Do These 6 Common Activities Cause Cancer?
Cancer comprises a complex group of diseases. For the most part, cancer always strikes unexpectedly and often without explanation. In its efforts to understand cancer, medical science has determined factors like genetics, lifestyle, and substances like tobacco, alcohol and diet do play a part. Cancers have been linked to infections and environmental components like chemicals and contaminated air. There has also been some debate about cancer being associated with what might seem a harmless, routine task.
The following list looks at things in our lives that have been rumored to be cancer-related as well as the validity of the arguments.
- Artificial Sweeteners
This has long been an argument in and outside the scientific community. There is no conclusive evidence that artificial sweeteners increase the risk of any type of cancer. While saccharine has been linked to cancer in rats, it has also been noted that their bodies react differently to artificial sweeteners than the human body. The industry even dropped its once required cancer warning label at the turn of the century.
Yes, exposure to X-rays will raise one’s cancer risk, but this is only if you have extensive exposure. The EPA limits how much exposure any patient can get during any session. It’s why the radiologist – who spends their days with these machines – leaves the room before they turn the machine on. It’s also why they may cover sections of your body with lead blankets or shields.
- The cell phone
The rumor that the cell phone can give you brain cancer isn’t the hot topic it once was but still pops up from time to time. While no research has linked cancer to cellies, it should be noted your phone gives off the same type of energy as a microwave. As anyone knows, microwaves are not good for you. Though there is no recognized link to cancer, it has been advised cell phones chats be kept short and only if you have no landline, and if you’re someone who can’t live without that phone – which is everybody! – use a hands free device.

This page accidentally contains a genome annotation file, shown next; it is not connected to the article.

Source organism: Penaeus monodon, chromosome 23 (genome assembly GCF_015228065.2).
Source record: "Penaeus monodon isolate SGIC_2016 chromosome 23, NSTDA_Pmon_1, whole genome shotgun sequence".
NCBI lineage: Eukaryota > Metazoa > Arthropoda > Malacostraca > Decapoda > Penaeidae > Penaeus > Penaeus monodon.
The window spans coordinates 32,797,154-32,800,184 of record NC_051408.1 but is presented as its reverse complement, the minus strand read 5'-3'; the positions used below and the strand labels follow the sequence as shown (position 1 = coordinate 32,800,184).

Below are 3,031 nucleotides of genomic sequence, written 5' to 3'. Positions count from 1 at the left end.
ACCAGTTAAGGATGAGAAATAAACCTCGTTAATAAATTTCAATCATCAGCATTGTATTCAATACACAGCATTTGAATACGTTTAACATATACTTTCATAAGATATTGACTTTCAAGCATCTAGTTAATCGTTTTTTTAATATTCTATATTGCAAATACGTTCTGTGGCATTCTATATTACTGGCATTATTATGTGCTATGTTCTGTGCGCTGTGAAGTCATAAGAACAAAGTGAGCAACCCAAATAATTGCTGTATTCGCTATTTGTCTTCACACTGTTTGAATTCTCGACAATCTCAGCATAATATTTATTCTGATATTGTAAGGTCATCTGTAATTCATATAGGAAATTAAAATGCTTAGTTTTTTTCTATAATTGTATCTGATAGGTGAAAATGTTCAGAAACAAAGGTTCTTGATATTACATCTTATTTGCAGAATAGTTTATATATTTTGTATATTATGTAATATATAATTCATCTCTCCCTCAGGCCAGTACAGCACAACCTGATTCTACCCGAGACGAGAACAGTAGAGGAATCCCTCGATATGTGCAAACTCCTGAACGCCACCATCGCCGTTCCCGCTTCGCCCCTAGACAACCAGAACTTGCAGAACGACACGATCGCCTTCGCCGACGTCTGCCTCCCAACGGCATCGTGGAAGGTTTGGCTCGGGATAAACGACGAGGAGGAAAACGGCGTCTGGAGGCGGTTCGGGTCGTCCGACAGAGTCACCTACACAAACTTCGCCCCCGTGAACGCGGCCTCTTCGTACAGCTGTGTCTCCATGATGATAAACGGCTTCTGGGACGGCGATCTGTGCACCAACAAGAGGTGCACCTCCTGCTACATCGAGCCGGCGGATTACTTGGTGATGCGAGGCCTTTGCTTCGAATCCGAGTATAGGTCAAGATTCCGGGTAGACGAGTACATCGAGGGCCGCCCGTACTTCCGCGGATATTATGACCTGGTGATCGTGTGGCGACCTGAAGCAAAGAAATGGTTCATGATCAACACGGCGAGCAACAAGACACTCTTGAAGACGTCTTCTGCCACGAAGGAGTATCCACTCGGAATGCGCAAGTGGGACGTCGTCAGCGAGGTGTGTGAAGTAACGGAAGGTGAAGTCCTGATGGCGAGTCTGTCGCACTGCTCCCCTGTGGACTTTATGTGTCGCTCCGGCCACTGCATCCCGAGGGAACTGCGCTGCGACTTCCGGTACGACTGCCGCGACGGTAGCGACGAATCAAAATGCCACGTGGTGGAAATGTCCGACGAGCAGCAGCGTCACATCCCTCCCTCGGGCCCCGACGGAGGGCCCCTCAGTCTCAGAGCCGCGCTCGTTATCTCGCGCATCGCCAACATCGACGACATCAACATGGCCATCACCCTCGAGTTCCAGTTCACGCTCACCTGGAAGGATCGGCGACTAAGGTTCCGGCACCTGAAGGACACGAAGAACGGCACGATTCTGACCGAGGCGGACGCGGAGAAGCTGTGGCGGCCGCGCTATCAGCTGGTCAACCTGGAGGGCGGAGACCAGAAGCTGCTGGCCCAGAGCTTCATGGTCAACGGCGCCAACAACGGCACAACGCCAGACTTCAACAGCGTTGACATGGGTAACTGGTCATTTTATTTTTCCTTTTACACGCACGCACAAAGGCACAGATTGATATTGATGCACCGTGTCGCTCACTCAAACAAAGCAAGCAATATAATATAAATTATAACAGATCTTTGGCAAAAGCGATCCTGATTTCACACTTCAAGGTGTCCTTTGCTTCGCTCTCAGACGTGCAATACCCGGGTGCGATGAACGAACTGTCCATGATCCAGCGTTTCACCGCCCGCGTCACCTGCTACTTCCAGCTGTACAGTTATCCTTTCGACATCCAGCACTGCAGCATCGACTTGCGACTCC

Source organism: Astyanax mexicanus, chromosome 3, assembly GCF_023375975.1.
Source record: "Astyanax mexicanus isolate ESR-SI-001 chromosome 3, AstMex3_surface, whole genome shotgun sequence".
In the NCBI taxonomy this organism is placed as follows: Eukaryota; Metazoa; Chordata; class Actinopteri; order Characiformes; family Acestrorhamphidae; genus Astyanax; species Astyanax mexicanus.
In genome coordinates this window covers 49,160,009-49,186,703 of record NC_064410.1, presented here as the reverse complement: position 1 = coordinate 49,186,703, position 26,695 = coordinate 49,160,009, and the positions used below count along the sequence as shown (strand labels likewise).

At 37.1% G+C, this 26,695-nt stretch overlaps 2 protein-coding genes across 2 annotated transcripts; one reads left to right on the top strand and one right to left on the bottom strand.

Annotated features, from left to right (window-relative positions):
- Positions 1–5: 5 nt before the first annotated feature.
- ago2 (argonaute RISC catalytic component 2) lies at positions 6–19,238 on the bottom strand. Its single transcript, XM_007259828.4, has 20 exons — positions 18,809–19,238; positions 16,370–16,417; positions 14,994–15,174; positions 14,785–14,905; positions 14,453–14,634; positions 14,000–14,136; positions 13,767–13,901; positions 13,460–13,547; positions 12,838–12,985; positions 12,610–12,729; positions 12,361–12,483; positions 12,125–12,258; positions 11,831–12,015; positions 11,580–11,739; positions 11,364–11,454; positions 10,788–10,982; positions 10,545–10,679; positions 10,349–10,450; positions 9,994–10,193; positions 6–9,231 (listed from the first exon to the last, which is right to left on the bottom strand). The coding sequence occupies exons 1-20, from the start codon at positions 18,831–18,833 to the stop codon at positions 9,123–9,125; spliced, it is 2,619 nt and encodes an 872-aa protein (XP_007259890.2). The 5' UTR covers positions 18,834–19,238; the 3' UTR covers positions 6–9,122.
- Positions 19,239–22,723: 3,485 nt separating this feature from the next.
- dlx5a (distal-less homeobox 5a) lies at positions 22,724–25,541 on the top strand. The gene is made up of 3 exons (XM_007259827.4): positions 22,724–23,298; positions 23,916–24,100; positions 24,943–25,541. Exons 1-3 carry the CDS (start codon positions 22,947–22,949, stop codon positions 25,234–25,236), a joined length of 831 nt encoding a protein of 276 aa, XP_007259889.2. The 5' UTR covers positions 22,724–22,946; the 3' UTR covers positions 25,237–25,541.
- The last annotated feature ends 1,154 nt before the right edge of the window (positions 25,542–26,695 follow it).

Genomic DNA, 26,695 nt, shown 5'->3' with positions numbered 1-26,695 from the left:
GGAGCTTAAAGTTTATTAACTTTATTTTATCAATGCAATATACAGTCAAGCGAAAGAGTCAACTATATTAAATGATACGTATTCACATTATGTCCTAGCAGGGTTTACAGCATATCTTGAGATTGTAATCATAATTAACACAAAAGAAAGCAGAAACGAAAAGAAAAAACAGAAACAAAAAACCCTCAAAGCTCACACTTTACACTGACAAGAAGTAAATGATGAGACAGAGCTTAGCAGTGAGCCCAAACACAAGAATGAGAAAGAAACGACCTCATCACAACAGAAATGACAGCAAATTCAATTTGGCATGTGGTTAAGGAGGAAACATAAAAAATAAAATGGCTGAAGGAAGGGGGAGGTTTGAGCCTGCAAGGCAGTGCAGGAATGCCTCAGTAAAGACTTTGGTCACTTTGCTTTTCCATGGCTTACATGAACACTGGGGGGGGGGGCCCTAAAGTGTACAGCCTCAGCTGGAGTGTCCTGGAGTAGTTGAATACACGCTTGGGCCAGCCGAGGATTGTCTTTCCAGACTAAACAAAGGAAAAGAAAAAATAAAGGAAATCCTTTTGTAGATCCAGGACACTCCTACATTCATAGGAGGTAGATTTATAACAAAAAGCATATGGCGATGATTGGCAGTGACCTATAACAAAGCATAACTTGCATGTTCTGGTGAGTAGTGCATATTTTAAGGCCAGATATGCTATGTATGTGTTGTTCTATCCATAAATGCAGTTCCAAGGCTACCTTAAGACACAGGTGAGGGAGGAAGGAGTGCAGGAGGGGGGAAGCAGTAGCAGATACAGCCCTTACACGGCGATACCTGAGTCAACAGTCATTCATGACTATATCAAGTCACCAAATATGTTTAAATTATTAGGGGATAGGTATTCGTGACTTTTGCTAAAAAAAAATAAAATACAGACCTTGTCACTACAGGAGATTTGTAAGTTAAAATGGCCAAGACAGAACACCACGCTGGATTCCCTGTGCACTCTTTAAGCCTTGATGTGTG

Red meat has been linked to colon cancer. In fact, a single frankfurter a day increases the chances of getting colon cancer. Cold cuts and processed meats have nitrites, another cancer-inducing agent. Cooking and smoking meats at high temps can produce PAHs, polycyclic aromatic hydrocarbons. This is a range of chemicals released by the burning of coal, oil, gasoline and organics like charcoal-broiled meat. Studies are not conclusive as to how PAHs play a part in cancer.
Sadly, sex can lead to cancer. But that’s only if your human papillomavirus (HPV) infection worsens and becomes cancerous. Cervical cancer is a common risk here. HPV is a sexually transmitted disease the majority of adults get at some point. HPV actually dissipates without treatment. The most likely to contract HPV are males between 11 and 21, and females in the 11 to 26 age range. Of course, safe sex practices will prevent the spread of HPV.
Overindulgence in caffeine does increase the long term risk of cancers, including colon, skin and liver cancer. The most current research shows that coffee has to be consumed moderately. Get your fill in no more than four cups a day. Otherwise, you’re probably asking for health risks that go far beyond sleepless nights and jitteriness.
It’s important you get regular checkups, know your family history regarding cancer, minimize cancer by avoiding things like tobacco and alcohol, and, if you’re experiencing unknown rashes, lumps or pains, seeing your doctor immediately.